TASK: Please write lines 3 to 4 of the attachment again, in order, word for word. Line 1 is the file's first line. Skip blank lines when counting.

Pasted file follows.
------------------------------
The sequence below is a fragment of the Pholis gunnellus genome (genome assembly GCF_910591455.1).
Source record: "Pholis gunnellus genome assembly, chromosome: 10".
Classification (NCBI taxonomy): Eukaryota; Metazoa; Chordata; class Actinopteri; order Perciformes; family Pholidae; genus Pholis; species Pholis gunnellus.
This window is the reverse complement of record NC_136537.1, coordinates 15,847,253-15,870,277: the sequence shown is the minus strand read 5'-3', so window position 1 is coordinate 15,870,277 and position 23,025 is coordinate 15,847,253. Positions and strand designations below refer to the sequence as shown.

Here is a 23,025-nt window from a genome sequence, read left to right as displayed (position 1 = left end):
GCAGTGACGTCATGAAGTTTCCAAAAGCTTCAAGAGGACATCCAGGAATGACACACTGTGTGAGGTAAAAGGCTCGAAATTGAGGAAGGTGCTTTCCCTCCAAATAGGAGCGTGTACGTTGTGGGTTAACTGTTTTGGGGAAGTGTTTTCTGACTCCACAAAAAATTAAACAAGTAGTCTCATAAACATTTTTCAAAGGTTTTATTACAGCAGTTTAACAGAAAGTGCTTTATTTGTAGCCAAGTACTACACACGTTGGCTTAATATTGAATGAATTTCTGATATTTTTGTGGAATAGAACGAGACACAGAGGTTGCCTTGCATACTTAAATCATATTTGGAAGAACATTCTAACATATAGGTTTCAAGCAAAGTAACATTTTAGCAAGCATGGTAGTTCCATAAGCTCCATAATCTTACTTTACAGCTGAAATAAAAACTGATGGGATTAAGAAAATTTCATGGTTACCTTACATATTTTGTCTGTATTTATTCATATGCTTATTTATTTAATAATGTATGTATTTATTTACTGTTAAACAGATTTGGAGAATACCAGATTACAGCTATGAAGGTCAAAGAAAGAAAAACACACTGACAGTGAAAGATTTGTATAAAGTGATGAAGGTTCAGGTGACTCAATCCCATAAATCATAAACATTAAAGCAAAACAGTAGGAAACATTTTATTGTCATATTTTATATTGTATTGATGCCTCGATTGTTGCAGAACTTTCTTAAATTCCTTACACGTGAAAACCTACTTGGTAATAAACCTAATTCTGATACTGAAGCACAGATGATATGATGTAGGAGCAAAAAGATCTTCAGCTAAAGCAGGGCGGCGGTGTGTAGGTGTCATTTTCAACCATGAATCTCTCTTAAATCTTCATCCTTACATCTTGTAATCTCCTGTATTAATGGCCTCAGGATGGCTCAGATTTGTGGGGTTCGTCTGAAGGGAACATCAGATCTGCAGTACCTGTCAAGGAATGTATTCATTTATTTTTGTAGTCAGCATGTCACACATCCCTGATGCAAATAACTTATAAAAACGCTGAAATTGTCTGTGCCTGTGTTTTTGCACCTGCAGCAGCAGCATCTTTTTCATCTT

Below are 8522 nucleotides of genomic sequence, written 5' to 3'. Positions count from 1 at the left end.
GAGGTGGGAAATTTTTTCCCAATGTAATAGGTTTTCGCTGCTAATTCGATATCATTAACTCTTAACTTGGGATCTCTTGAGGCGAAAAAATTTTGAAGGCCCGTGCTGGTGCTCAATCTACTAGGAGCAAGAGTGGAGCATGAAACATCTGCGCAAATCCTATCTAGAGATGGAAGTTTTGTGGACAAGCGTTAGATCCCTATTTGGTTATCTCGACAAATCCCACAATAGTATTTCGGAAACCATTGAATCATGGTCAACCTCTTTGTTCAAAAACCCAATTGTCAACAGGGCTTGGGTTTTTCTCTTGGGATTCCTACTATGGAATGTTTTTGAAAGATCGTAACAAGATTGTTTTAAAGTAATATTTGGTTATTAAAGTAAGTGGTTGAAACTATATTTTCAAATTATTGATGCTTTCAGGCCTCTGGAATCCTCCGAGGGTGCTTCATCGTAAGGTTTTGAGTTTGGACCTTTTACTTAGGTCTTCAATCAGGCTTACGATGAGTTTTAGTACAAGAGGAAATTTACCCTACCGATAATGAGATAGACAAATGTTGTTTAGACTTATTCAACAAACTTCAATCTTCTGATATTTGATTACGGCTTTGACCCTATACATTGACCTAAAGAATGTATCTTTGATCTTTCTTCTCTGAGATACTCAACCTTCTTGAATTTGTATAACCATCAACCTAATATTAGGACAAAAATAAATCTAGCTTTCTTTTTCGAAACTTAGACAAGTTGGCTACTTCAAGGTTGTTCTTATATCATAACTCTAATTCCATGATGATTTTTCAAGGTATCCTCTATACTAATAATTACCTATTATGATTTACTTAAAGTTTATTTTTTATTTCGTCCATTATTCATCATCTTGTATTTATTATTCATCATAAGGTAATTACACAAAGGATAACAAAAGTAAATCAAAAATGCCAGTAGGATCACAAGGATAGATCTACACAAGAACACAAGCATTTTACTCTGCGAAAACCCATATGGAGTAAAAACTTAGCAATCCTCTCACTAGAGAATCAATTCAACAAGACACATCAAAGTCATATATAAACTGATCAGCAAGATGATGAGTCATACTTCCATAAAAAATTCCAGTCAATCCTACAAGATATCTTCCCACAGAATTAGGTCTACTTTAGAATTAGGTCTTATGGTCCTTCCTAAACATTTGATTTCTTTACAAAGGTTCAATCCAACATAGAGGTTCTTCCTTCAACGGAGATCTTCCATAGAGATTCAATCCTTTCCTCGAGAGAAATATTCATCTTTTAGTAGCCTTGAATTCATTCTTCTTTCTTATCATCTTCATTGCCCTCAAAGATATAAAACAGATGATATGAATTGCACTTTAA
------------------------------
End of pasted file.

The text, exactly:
Classification (NCBI taxonomy): Eukaryota; Metazoa; Chordata; class Actinopteri; order Perciformes; family Pholidae; genus Pholis; species Pholis gunnellus.
This window is the reverse complement of record NC_136537.1, coordinates 15,847,253-15,870,277: the sequence shown is the minus strand read 5'-3', so window position 1 is coordinate 15,870,277 and position 23,025 is coordinate 15,847,253. Positions and strand designations below refer to the sequence as shown.